As is clear from the above description, if the electrostatic latent images are not formed precisely on the photosensitive drums when the drums are exposed by the scanning device, color registration problems will appear in the resulting image formed on the recording medium.

Further, the scanning device has an optical scanning system configured of a polygon mirror or other deflector, fθ lenses, and reflecting mirrors for guiding a laser beam emitted from a light source configured of a semiconductor lasers to the photosensitive drum. Hence, the laser beam scanned over the photosensitive drum is greatly affected by the dimensional tolerance, mounted positions, and adjustment tolerance of the deflector and the optical scanning system.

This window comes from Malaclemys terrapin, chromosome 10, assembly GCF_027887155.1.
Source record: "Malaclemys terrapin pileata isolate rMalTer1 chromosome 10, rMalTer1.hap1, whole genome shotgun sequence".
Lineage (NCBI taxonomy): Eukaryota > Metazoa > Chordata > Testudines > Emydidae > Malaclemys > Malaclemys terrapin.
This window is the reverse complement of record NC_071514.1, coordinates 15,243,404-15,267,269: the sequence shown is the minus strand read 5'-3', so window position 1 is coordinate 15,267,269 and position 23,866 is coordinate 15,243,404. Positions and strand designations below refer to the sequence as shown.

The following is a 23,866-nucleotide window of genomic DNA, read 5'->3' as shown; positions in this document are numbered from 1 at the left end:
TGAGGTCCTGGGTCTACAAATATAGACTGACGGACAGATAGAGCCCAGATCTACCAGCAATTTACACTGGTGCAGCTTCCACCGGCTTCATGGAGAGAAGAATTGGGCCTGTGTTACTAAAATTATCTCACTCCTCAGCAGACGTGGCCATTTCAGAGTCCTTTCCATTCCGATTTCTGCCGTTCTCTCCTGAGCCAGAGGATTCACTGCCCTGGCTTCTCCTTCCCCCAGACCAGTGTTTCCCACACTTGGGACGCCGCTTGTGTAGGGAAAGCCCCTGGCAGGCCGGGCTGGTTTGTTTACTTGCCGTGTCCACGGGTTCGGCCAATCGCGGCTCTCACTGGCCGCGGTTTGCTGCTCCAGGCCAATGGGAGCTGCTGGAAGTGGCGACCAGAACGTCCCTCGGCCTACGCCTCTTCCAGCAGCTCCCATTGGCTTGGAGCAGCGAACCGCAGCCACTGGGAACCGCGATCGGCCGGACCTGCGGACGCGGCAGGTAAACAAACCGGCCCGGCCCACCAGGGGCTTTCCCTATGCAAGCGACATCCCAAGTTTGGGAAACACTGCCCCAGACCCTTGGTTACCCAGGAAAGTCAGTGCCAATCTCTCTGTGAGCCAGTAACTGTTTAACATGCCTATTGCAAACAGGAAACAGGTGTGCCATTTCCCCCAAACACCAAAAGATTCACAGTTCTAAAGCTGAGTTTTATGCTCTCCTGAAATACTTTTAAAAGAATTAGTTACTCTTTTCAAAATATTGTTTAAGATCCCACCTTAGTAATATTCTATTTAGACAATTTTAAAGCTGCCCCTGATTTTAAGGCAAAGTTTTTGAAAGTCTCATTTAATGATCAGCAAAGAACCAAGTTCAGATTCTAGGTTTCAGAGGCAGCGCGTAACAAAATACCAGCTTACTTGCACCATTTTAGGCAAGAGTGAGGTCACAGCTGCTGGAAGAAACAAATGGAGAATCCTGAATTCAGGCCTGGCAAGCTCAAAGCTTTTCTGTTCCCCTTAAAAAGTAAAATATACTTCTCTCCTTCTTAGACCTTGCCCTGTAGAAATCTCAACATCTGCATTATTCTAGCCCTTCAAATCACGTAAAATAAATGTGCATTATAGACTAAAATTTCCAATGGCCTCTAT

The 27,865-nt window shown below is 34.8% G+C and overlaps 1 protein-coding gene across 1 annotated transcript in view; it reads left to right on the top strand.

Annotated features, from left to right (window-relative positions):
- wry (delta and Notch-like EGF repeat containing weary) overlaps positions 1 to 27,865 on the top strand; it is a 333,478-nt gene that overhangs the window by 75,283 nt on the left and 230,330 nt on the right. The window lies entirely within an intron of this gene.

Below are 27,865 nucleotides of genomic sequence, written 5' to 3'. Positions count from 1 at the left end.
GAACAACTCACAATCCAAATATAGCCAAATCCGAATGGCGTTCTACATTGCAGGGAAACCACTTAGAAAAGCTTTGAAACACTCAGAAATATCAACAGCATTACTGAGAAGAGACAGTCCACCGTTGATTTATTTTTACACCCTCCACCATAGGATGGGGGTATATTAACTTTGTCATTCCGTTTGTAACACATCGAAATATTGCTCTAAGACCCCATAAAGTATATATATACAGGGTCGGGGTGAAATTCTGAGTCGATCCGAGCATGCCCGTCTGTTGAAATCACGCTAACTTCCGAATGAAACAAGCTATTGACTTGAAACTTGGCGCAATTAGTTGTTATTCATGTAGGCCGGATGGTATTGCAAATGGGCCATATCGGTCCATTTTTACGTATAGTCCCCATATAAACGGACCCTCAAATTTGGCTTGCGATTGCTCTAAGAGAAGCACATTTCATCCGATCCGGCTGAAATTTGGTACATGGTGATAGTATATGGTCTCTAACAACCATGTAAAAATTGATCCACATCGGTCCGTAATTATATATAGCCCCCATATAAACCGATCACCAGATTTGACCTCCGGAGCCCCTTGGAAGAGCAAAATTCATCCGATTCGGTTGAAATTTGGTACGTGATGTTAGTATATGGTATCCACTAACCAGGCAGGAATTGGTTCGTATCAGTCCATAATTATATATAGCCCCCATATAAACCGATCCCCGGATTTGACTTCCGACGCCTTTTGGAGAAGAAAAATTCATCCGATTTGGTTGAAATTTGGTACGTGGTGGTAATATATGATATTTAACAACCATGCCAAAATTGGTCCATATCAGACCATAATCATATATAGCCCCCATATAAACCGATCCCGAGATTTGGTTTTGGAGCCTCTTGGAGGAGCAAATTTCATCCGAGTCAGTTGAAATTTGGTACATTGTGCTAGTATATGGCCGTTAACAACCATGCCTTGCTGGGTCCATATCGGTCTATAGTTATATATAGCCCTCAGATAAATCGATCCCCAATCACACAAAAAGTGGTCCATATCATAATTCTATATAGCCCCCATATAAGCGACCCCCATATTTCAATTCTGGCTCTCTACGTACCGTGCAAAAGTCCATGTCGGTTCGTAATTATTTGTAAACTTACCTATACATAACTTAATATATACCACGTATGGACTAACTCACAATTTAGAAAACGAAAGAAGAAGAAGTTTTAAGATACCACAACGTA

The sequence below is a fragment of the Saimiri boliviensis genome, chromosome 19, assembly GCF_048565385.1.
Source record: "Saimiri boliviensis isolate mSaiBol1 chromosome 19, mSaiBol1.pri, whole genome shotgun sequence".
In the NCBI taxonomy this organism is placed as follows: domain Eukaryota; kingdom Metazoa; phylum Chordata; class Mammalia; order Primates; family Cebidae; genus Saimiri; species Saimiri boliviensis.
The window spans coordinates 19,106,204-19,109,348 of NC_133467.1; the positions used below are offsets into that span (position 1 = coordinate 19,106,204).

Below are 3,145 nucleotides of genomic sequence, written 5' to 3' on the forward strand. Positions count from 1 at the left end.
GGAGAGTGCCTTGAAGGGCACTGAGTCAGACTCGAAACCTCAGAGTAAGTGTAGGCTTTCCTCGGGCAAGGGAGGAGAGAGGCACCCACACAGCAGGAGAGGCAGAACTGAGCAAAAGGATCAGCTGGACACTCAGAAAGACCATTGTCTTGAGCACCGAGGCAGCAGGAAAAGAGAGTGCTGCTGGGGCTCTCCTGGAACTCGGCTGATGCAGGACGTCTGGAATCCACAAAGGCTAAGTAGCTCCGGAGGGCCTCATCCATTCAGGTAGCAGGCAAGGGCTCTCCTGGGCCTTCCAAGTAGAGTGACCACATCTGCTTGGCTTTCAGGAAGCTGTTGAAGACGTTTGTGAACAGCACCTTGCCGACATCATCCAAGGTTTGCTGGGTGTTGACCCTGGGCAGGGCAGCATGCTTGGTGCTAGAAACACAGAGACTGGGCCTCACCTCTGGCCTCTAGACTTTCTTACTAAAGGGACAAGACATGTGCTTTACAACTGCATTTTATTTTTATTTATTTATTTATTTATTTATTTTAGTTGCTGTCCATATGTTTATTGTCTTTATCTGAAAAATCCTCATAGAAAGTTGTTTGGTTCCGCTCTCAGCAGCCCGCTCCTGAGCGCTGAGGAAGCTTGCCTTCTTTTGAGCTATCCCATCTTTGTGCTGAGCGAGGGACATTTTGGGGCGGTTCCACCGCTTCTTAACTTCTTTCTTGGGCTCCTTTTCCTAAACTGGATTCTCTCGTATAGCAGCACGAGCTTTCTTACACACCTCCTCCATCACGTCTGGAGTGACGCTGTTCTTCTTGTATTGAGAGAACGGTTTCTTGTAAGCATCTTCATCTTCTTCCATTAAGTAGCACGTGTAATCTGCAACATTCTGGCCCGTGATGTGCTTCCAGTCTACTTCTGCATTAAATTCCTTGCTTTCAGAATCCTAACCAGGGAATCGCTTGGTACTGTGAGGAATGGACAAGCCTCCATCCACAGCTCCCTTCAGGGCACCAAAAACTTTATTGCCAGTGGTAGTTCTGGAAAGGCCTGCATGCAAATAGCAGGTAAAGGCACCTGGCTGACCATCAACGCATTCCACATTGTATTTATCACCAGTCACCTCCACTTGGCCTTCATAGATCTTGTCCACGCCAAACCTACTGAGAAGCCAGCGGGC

Normally, the effects of variations in the dimensions of the deflector and the optical scanning system and variations in the mounting positions of the same can be absorbed by measuring properties of the laser beam scanned over the photosensitive drum (the scanning linearity of scan line and trajectory of scan line) with a special measuring device and by adjusting the timing for emitting the laser beam based on the results of the measurement.

However, since the laser emitting timings of the laser beams must be adjusted based on the results of measuring properties related to the laser beam (hereinafter referred to as laser beam properties) after the scanning device is mounted in the printer, the scanning device cannot easily be replaced or repaired.